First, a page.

Affirmative action continues to be one of the most hotly contested issues in America. Volatile and divisive, the debates over its legitimacy have inspired a number of "reverse discrimination" suits in the federal courts. Like the landmark 1978 Bakke decision, most of these have focused on preferential treatment given racial minorities. In Johnson v. Santa Clara, however, the central issue was gender, not race discrimination, and the Supreme Court's decision in that case marked a resounding victory for women in the work force. Johnson v. Santa Clara involved two people who in 1980 competed for a dispatcher position with the transportation department of Santa Clara County, California. Paul Johnson had more experience and slightly higher test scores, but Diane Joyce was given the job based on affirmative action. An irate Johnson sued the county and won, only to have the decision reversed in appellate court. That reversal was subsequently upheld in the Supreme Court's 1987 decision, reaffirming that it was legitimate for employers to consider gender in hiring.
Preeminent legal historian Melvin Urofsky proves an exemplary guide through the complexities of this case as he takes us from the workplace through the various levels of our federal court system. Balancing the particulars of the case with an overview of constitutional law and judicial process, he creates a model legal history that is both appealing and enlightening for the non-scholar. Urofsky is especially good at highlighting the fundamental human drama of this case and shows how Johnson and Joyce were simply ordinary people, each with valid reasons for their actions, but both ultimately caught up in legal and social issues that reached well beyond their own lives.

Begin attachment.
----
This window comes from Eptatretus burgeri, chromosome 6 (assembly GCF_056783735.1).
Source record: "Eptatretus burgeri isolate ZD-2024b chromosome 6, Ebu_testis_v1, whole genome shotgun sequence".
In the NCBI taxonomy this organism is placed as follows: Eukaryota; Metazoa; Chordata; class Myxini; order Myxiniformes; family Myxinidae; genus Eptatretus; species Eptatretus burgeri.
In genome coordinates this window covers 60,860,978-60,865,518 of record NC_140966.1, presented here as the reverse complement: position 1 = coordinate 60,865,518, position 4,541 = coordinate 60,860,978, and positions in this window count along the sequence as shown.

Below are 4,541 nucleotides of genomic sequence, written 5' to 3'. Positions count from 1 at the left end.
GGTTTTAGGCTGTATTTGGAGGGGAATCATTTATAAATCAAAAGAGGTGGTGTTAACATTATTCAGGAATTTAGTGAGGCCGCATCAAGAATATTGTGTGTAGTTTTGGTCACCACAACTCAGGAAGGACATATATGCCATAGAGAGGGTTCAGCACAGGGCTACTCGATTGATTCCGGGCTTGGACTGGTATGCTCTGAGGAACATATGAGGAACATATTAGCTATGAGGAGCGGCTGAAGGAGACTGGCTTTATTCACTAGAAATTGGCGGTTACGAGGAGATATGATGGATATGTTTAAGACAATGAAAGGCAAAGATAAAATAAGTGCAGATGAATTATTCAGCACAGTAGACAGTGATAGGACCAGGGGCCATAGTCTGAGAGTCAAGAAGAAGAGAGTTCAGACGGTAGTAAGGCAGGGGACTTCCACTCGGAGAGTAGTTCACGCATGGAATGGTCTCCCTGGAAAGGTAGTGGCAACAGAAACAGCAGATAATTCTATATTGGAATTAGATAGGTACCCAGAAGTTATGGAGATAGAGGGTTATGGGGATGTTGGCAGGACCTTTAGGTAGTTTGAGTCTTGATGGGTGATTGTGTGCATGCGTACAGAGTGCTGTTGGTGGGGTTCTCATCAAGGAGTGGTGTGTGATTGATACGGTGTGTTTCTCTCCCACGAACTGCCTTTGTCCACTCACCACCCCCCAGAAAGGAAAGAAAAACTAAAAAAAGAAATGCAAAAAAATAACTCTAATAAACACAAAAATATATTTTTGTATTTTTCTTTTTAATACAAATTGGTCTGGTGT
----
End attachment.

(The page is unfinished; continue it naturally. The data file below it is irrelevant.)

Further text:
Affirmative Action on Trial pointedly addresses the issue of sex discrimination and the broader controversy over the place of affirmative action in American society. The latter continues to generate headlines, like those that followed the 1996 Supreme Court decision to let stand a lower-court ruling that race cannot be used as a determination for admission to academic programs. More recently, several states have even taken steps to end affirmative action altogether. While it's hard to tell how such actions will ultimately impact affirmative action, there's no question that the rulings in cases like Johnson v. Santa Clara will continue to guide and influence the debates both inside and outside the courtroom.